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Full text of commitment XI

We equally commit not to oppress critical voices and views on matters of religion or belief, however wrong or offensive they may be perceived, in the name of the “sanctity” of the subject matter and we urge States that still have anti-blasphemy or anti-apostasy laws to repeal them, since such laws have a stifling impact on the enjoyment of freedom of thought, conscience, religion or belief as well as on healthy dialogue and debate about religious issues.


Oppression of dissenting views also occurs among religious actors themselves. This shows, once more, the degree to which the freedom of conscience is not always respected. Freedom of expression applies equally to the religious sphere. Every person is entitled to his or her own views. This simple fact seems far from being the mainstream practice in the religious sphere. Even more dangerously, anti-apostasy and anti-blasphemy laws, most of which predate modern human rights norms and standards, are used against freedom of thought, conscience, religion, belief, opinion, expression and peaceful assembly of individuals on religious matters across regions and religions. Such laws are also often used to crush political opposition and various minorities.

Additional supporting documents

In support of the module on commitment XI, the training file should include UN Human Rights Committee General Comment No. 34 of 2011 (“Prohibitions of displays of lack of respect for a religion or other belief system, including blasphemy laws, are incompatible with the Covenant, except in the specific circumstances envisaged in article 20, paragraph 2, of the Covenant. Such prohibitions must also comply with the strict requirements of article 19, paragraph 3, as well as such articles as 2, 5, 17, 18 and 26.”). Furthermore, the Rabat Plan of Action notes that “19. At the national level, blasphemy laws are counterproductive, since they may result in de facto censure of all inter-religious or belief and intra-religious or belief dialogue, debate and criticism, most of which could be constructive, healthy and needed. In addition, many blasphemy laws afford different levels of protection to different religions and have often proved to be applied in a discriminatory manner. There are numerous examples of persecution of religious minorities or dissenters, but also of atheists and non-theists, as a result of legislation on what constitutes religious offences or overzealous application of laws containing neutral language. Moreover, the right to freedom of religion or belief, as enshrined in relevant international legal standards, does not include the right to have a religion or a belief that is free from criticism or ridicule. […] 25. States that have blasphemy laws should repeal them, as such laws have a stifling impact on the enjoyment of freedom of religion or belief, and healthy dialogue and debate about religion.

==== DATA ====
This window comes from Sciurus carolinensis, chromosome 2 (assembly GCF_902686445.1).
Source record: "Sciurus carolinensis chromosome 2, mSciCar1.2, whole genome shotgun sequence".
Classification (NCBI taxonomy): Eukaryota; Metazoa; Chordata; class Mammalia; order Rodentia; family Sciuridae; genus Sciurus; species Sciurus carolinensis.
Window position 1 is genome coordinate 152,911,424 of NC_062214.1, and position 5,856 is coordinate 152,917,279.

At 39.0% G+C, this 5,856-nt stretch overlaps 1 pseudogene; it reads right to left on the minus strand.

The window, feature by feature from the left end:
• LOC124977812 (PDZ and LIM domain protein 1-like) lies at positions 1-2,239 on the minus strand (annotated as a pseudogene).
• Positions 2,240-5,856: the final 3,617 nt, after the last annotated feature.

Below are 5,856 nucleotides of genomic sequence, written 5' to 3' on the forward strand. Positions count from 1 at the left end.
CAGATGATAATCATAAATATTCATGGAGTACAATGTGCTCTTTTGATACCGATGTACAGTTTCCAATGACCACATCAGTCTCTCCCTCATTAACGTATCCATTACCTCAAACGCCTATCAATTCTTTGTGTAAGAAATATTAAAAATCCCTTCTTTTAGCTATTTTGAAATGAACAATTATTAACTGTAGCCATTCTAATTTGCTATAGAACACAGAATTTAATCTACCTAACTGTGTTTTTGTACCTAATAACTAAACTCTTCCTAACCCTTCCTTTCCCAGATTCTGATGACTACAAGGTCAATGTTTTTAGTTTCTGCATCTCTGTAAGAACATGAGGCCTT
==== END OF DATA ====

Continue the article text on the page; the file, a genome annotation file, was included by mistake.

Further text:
In 2019, Special Rapporteur Ahmed Shaheed acknowledged that “several countries, including Norway, the Netherlands, the United Kingdom of Great Britain and Northern Ireland, and, most recently, Denmark, Malta, Ireland and Canada have repealed anti-blasphemy laws”.

Furthermore, the 2019 report of the Special Rapporteur on freedom of religion or belief, Ahmed Shaheed, explores freedom of religion or belief and freedom of expression as two closely interrelated and mutually reinforcing rights: “International law compels States to pursue a restrained approach in addressing tensions between freedom of expression and freedom of religion or belief. Such an approach must rely on criteria for limitations which recognize the rights of all persons to the freedoms of expression and manifestation of religion or belief, regardless of the critical nature of the opinion, idea, doctrine or belief or whether that expression shocks, offends or disturbs others, so long as it does not cross the threshold of advocacy of religious hatred that constitutes incitement to discrimination, hostility or violence.”

The Special Rapporteur stressed in a press release that “criticism of the ideas, leaders, symbols or practices of Islam is not Islamophobic per se; unless it is accompanied by hatred or bias towards Muslims in general”.